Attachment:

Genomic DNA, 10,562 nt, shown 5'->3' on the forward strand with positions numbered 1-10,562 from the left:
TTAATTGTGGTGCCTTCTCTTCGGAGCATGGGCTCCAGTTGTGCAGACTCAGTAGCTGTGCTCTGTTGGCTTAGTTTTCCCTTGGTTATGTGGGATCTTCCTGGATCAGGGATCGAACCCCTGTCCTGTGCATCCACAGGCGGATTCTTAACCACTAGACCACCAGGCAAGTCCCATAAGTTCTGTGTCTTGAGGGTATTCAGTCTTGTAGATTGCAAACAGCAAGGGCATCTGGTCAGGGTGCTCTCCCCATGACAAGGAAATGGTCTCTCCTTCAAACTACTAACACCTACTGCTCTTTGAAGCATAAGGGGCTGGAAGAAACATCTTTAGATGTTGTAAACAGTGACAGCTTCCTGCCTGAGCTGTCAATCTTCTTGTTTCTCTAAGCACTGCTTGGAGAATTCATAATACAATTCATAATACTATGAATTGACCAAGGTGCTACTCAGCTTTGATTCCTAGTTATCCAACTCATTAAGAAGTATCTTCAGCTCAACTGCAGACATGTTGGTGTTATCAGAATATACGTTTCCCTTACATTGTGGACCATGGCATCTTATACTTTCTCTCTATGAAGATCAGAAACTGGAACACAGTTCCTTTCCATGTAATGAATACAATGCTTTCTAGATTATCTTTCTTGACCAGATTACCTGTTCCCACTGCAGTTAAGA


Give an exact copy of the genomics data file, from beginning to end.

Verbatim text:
Genomic DNA, 10,562 nt, shown 5'->3' on the forward strand with positions numbered 1-10,562 from the left:
TTAATTGTGGTGCCTTCTCTTCGGAGCATGGGCTCCAGTTGTGCAGACTCAGTAGCTGTGCTCTGTTGGCTTAGTTTTCCCTTGGTTATGTGGGATCTTCCTGGATCAGGGATCGAACCCCTGTCCTGTGCATCCACAGGCGGATTCTTAACCACTAGACCACCAGGCAAGTCCCATAAGTTCTGTGTCTTGAGGGTATTCAGTCTTGTAGATTGCAAACAGCAAGGGCATCTGGTCAGGGTGCTCTCCCCATGACAAGGAAATGGTCTCTCCTTCAAACTACTAACACCTACTGCTCTTTGAAGCATAAGGGGCTGGAAGAAACATCTTTAGATGTTGTAAACAGTGACAGCTTCCTGCCTGAGCTGTCAATCTTCTTGTTTCTCTAAGCACTGCTTGGAGAATTCATAATACAATTCATAATACTATGAATTGACCAAGGTGCTACTCAGCTTTGATTCCTAGTTATCCAACTCATTAAGAAGTATCTTCAGCTCAACTGCAGACATGTTGGTGTTATCAGAATATACGTTTCCCTTACATTGTGGACCATGGCATCTTATACTTTCTCTCTATGAAGATCAGAAACTGGAACACAGTTCCTTTCCATGTAATGAATACAATGCTTTCTAGATTATCTTTCTTGACCAGATTACCTGTTCCCACTGCAGTTAAGA